• A drip (intravenous infusion) to give you fluids until you are drinking again
  • One or more tubes (drains) coming out from your wound

Your nurse can normally take out the drip and drains within 24 hours of the surgery.

The tube coming out from the wound will be connected to a drainage bottle or bag. It is there to stop blood and fluids from collecting inside your wound and causing swelling. Swelling in this area could be uncomfortable and could interfere with your breathing and swallowing. The tube will be taken out when there is only a small amount of fluid coming out of it. This is usually within a day or so. If you have had lymph nodes removed, you may need to have the drains in for longer.

Your neck wound is usually closed with stitches that are under the skin surface and dissolve over a few weeks. Sometimes surgeons use clips rather than stitches. Clips need to be removed a few weeks after the operation. You may have a sore throat but this will stop within a few days.



You will almost certainly have some pain and stiffness in your neck after your operation. Usually the pain is well controlled and you will probably be up and about the first day or so after surgery. There are many different painkilling drugs you can have. It is important to tell your doctor or nurse as soon as you feel any pain. They can then find the right type and dose of painkiller for you. Painkillers work best when you take them regularly.


Getting ready to go home

Most people go home about 1 or 2 days after this type of surgery. You will feel much better once you have got rid of your drips and drains. You may go back to the hospital or to your GP surgery every few days for a nurse to check your wound. You will have the phone number of the hospital ward and can call them if you are worried about anything.

You will probably find it uncomfortable to swallow for at least a few days after your operation. It may help to have a soft diet for a while. You can talk to a dietician about this if you need to. Or your nurse may give you a diet sheet to take home with you.

You will be given some exercises to do to help you get rid of the stiffness in your neck. Normally, you can start these a day or two after surgery. You should keep doing them until you can move your neck and shoulder as freely as you could before. This will be within a few weeks of your operation.


Side effects of surgery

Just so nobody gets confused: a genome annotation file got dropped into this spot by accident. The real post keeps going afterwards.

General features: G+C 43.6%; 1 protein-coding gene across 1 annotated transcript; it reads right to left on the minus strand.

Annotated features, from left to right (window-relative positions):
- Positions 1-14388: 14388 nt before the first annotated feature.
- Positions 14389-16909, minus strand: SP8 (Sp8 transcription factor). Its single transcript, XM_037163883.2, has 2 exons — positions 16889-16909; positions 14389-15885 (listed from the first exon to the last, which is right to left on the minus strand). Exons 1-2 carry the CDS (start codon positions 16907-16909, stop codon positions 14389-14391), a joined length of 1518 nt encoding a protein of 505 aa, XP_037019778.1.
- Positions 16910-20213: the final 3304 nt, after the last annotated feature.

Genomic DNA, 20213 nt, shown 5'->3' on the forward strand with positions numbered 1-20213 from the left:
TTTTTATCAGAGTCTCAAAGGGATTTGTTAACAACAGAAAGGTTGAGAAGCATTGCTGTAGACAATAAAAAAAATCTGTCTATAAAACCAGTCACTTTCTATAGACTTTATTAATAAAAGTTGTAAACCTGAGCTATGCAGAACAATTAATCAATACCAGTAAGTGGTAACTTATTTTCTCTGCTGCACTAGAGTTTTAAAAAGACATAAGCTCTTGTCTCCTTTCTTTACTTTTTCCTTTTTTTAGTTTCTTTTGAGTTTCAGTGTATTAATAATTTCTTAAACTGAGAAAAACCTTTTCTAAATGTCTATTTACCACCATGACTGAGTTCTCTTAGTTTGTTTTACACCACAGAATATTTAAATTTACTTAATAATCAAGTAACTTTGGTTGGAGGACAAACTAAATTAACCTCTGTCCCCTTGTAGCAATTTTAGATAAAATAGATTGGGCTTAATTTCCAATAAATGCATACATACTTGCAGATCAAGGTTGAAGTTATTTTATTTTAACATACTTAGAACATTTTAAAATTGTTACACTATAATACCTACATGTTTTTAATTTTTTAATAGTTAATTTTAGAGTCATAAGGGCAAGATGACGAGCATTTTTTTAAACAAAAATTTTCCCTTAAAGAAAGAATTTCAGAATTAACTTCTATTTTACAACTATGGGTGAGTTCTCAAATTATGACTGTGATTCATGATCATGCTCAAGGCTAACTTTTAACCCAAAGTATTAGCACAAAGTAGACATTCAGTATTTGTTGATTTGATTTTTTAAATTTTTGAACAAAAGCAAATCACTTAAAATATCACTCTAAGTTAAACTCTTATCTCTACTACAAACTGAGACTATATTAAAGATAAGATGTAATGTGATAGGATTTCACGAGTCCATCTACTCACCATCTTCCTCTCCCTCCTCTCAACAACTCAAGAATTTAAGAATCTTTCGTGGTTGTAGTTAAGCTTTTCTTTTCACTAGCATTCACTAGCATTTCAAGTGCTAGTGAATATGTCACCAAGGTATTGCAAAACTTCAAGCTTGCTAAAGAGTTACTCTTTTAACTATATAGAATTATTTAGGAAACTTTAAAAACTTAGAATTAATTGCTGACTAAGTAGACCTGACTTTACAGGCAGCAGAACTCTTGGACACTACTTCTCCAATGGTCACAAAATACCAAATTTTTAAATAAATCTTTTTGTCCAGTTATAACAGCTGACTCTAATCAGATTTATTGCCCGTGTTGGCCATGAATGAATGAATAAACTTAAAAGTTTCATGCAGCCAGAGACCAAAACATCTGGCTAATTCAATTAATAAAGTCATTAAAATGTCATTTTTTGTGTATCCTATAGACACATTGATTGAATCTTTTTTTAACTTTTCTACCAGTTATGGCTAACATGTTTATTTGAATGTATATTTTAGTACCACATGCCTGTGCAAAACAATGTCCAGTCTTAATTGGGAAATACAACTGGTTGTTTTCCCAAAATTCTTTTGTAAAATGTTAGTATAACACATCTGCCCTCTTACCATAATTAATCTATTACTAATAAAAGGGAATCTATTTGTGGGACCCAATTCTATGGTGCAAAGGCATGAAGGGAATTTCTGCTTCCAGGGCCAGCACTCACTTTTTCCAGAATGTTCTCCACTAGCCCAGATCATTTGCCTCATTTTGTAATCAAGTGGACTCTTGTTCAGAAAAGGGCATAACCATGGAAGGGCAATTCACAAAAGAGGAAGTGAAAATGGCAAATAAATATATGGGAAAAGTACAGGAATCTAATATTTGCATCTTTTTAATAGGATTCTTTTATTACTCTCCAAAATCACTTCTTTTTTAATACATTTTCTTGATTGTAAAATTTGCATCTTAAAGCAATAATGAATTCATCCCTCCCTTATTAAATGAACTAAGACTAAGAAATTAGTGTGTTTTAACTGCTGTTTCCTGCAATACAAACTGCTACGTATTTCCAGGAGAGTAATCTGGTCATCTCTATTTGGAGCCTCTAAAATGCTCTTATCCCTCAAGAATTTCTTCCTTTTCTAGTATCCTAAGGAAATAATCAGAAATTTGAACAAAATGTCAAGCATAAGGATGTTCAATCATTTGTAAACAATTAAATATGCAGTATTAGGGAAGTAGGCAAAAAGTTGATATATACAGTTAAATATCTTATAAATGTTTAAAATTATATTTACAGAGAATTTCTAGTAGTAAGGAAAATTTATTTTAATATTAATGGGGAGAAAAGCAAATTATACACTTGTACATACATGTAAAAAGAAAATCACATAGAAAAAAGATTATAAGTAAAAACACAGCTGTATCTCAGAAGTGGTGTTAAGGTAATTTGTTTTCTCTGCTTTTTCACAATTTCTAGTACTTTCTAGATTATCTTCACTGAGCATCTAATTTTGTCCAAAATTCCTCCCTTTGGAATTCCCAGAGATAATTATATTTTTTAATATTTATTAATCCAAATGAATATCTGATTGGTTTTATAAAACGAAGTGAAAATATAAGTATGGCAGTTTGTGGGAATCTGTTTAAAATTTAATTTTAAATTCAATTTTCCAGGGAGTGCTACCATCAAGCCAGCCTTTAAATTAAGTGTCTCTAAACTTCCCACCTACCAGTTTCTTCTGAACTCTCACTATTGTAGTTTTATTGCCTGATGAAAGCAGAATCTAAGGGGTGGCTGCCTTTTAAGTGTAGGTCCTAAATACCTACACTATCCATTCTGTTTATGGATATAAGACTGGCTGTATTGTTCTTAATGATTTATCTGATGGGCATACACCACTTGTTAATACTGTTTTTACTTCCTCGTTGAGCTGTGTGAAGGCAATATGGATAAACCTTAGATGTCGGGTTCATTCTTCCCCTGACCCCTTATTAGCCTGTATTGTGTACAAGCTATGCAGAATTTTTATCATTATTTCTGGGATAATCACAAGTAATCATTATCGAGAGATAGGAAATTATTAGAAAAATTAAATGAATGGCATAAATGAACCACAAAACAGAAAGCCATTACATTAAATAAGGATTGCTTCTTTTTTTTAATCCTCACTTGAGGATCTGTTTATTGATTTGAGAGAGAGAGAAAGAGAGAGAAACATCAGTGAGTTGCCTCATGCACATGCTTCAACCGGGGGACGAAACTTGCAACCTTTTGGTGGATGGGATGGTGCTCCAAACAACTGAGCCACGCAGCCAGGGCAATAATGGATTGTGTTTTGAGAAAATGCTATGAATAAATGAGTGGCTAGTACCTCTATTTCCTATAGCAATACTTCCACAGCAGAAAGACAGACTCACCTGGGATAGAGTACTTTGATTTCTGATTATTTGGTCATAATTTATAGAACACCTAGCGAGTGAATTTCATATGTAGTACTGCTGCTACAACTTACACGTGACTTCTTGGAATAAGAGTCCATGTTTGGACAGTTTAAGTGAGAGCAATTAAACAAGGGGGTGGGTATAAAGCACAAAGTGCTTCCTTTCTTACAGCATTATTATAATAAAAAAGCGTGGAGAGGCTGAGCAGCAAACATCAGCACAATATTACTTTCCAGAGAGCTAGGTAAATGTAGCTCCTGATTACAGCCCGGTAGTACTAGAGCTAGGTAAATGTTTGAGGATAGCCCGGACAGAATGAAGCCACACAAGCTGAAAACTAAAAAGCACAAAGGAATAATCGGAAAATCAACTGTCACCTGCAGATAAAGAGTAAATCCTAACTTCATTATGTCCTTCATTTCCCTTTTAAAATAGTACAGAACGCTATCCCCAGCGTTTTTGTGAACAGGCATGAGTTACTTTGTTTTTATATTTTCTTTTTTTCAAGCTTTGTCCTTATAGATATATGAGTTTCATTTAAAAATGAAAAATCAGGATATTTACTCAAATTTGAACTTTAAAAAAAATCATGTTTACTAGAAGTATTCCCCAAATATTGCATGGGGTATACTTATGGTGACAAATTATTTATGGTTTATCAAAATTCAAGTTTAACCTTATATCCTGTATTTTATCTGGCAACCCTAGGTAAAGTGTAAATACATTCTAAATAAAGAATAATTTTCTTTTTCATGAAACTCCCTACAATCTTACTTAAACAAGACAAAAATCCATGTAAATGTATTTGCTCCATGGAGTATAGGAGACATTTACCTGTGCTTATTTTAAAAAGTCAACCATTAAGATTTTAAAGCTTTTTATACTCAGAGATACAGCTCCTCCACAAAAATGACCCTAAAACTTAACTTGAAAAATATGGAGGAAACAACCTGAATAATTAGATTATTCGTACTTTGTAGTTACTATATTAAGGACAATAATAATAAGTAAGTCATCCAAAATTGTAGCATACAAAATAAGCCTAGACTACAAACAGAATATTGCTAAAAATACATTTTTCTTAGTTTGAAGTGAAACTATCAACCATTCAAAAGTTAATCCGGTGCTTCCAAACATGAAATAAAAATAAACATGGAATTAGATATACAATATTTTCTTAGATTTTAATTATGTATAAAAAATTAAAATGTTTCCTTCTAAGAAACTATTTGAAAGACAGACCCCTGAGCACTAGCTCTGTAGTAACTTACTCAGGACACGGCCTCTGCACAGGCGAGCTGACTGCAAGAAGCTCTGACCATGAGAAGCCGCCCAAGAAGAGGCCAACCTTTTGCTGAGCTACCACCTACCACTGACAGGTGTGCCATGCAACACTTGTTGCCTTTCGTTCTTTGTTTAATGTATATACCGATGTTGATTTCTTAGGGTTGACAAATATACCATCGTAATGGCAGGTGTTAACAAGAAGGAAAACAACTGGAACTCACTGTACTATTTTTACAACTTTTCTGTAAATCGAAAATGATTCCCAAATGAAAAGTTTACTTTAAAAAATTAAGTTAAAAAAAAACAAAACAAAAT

After thyroid surgery some people have a hoarse voice. There is more about the possible complications of thyroid surgery in this section. Very rarely an infection develops after surgery. The infection can be in the wound or you may have a chest or urine infection. If this happens, your doctor will give you antibiotics to clear the infection up.


Thyroid hormone replacement

If you have had your whole thyroid removed, you will need to take tablets to replace the thyroid hormones that your thyroid would normally make. The thyroid hormones are thyroxine (T4) and liothyronine (T3). You need one of these hormones to keep your body metabolism working effectively and will need to take them for the rest of your life. Without the hormones, you would feel tired, gain weight, have dry skin and hair, and feel physically and mentally lacking in energy. Your doctor or specialist nurse will talk to you about which hormones you need to take and the correct dose.

If you have had follicular or papillary thyroid cancer, the hormones may also help to stop the cancer from coming back. They stop your body from producing another hormone called thyroid stimulating hormone (TSH), which can encourage these types of thyroid cancer cells to grow.

If you need to have radioactive iodine treatment or radioisotope scans after your operation, the doctors may give you a man made type of thyroid stimulating hormone (called recombinant TSH – rhTSH, or Thyrogen). You have this for a few weeks beforehand. It helps any thyroid cancer cells in the body to take up radioactive iodine.

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Updated: 13 November 2014